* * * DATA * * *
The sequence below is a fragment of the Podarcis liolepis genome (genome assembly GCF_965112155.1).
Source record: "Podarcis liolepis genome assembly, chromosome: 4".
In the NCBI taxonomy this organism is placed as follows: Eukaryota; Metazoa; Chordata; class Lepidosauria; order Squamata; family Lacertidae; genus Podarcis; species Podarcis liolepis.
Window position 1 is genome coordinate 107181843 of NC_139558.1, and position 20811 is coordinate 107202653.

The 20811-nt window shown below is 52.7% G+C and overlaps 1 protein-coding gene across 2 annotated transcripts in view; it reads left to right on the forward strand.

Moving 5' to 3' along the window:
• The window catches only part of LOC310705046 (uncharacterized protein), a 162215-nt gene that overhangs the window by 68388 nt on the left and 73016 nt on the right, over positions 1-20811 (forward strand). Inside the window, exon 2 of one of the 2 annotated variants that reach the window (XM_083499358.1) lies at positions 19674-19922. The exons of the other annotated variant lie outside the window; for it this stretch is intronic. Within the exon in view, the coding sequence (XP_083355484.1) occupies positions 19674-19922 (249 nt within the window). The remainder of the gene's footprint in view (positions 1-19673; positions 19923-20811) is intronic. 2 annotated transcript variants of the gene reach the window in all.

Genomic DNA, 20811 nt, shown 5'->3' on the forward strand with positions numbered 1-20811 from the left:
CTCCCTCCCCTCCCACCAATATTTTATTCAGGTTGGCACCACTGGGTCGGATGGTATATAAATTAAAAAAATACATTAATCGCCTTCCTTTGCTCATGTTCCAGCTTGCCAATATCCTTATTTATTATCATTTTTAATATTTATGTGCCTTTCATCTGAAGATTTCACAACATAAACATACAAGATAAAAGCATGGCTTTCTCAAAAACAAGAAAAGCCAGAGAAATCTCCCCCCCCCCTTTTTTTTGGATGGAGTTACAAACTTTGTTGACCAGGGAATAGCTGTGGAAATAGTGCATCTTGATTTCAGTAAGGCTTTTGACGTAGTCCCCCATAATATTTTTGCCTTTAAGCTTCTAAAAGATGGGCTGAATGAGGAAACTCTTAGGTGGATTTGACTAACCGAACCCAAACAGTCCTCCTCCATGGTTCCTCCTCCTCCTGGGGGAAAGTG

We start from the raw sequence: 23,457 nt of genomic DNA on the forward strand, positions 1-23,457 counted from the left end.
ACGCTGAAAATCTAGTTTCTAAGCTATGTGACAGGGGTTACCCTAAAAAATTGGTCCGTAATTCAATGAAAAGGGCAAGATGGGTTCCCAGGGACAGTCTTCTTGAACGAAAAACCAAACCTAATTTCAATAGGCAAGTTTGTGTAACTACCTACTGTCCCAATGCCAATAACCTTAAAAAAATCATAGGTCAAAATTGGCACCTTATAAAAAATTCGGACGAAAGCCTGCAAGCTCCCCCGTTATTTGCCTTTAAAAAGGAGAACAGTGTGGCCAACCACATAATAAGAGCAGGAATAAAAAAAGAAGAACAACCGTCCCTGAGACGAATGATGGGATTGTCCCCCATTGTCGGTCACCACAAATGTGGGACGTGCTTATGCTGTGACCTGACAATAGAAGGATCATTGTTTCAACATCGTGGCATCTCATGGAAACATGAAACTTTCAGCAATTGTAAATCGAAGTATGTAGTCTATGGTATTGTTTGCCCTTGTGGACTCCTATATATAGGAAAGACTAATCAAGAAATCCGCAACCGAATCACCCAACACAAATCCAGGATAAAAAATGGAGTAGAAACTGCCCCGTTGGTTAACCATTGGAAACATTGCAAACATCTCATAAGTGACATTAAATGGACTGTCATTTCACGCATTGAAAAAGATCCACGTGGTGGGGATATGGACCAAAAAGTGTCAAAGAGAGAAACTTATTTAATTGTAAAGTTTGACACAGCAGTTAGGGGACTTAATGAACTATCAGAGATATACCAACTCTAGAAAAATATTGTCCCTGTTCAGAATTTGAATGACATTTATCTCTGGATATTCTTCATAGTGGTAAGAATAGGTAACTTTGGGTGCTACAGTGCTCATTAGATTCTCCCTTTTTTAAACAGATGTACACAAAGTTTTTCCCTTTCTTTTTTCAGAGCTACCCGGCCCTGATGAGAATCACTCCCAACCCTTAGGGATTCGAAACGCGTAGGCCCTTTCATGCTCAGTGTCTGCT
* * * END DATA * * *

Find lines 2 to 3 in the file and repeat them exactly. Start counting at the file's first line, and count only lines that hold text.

Source record: "Podarcis liolepis genome assembly, chromosome: 4".
In the NCBI taxonomy this organism is placed as follows: Eukaryota; Metazoa; Chordata; class Lepidosauria; order Squamata; family Lacertidae; genus Podarcis; species Podarcis liolepis.